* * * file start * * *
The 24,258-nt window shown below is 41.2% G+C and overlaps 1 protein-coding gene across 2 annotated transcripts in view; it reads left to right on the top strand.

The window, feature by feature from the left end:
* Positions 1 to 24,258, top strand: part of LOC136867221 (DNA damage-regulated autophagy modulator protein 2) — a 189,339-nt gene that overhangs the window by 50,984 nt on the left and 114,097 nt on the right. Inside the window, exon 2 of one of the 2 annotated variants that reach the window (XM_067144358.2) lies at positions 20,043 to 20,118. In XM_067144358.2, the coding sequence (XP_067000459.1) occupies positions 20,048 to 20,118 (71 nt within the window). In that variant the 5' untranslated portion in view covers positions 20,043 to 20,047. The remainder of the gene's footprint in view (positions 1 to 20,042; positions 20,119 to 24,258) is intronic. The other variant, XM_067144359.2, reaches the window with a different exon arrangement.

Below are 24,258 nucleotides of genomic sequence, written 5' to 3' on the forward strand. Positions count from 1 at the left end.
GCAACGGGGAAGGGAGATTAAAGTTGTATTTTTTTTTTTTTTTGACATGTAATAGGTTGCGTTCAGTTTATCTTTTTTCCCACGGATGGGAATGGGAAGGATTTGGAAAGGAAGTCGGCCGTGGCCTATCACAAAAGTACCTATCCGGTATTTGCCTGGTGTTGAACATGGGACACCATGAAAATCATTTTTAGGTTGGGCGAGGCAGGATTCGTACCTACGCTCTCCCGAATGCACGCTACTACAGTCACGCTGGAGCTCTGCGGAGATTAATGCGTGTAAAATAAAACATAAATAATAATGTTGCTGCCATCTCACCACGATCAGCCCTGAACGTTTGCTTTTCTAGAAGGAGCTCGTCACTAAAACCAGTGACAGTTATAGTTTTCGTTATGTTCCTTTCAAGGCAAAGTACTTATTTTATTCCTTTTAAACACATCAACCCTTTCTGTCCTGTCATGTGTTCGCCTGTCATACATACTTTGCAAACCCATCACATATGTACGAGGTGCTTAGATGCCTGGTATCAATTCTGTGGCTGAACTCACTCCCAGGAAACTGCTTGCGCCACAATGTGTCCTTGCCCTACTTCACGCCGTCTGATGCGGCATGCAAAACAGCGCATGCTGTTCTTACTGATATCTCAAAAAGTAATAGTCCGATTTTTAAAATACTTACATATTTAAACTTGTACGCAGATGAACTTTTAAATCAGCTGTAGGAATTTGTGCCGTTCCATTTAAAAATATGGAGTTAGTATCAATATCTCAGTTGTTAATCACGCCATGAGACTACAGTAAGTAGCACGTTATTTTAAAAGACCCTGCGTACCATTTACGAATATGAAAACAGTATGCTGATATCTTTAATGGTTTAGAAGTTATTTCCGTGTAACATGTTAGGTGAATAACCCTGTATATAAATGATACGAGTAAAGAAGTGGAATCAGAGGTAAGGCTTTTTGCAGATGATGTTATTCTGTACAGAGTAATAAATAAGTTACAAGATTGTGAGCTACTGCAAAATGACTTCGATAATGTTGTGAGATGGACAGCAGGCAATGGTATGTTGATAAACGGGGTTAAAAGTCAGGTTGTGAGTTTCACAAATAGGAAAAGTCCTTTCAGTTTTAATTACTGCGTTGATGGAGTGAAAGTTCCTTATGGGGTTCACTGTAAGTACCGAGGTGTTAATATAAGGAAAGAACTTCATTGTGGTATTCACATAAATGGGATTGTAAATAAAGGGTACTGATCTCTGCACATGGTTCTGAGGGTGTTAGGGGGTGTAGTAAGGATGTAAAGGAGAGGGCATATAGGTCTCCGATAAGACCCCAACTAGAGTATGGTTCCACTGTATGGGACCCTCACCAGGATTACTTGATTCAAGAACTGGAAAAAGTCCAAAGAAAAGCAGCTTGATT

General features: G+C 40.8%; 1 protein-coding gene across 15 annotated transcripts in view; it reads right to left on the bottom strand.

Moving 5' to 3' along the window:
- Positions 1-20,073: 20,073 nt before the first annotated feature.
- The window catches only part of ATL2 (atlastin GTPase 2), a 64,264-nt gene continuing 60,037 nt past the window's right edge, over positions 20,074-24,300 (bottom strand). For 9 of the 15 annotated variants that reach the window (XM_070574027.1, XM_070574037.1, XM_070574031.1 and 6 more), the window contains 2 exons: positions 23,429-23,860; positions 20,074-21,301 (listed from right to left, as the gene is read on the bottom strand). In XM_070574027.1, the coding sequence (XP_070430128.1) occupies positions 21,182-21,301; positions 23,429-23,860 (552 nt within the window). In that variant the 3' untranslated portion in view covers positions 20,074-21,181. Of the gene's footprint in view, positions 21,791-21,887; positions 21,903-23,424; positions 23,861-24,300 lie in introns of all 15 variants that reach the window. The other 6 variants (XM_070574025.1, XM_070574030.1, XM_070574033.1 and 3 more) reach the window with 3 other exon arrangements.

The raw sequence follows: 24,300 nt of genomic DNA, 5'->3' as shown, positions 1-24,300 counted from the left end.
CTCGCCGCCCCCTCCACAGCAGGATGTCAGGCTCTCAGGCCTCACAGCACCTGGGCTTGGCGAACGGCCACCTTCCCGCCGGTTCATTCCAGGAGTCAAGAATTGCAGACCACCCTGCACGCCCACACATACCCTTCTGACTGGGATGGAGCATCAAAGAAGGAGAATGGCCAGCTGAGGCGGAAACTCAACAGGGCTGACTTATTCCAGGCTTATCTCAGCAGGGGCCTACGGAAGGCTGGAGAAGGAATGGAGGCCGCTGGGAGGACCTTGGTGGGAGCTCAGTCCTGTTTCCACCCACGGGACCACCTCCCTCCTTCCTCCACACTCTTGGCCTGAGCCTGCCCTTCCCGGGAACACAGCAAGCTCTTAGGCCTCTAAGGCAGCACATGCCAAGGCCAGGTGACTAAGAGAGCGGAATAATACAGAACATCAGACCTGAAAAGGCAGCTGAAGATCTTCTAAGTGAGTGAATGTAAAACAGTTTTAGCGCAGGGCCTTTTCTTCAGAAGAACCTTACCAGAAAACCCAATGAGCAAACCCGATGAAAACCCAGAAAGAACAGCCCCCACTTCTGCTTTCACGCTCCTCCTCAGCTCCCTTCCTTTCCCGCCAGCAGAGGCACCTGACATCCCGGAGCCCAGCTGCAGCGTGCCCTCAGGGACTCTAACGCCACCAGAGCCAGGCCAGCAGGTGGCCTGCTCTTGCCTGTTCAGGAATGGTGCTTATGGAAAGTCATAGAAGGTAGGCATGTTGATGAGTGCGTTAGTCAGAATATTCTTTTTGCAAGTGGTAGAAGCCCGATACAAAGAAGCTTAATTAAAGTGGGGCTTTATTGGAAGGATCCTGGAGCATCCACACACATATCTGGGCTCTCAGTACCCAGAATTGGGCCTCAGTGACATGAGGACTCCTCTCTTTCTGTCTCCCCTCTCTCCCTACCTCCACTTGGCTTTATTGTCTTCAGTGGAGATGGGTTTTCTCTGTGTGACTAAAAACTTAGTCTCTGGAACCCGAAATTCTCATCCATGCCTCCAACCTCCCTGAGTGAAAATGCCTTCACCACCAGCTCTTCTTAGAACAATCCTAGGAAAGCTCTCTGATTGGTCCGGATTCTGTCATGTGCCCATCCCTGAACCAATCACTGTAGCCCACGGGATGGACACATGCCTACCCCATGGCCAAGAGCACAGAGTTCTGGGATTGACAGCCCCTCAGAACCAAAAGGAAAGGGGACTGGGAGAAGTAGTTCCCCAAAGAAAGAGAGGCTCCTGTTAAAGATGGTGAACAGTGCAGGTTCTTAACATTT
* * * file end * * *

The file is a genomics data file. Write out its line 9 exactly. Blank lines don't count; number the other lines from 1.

- The window catches only part of ATL2 (atlastin GTPase 2), a 64,264-nt gene continuing 60,037 nt past the window's right edge, over positions 20,074-24,300 (bottom strand). For 9 of the 15 annotated variants that reach the window (XM_070574027.1, XM_070574037.1, XM_070574031.1 and 6 more), the window contains 2 exons: positions 23,429-23,860; positions 20,074-21,301 (listed from right to left, as the gene is read on the bottom strand). In XM_070574027.1, the coding sequence (XP_070430128.1) occupies positions 21,182-21,301; positions 23,429-23,860 (552 nt within the window). In that variant the 3' untranslated portion in view covers positions 20,074-21,181. Of the gene's footprint in view, positions 21,791-21,887; positions 21,903-23,424; positions 23,861-24,300 lie in introns of all 15 variants that reach the window. The other 6 variants (XM_070574025.1, XM_070574030.1, XM_070574033.1 and 3 more) reach the window with 3 other exon arrangements.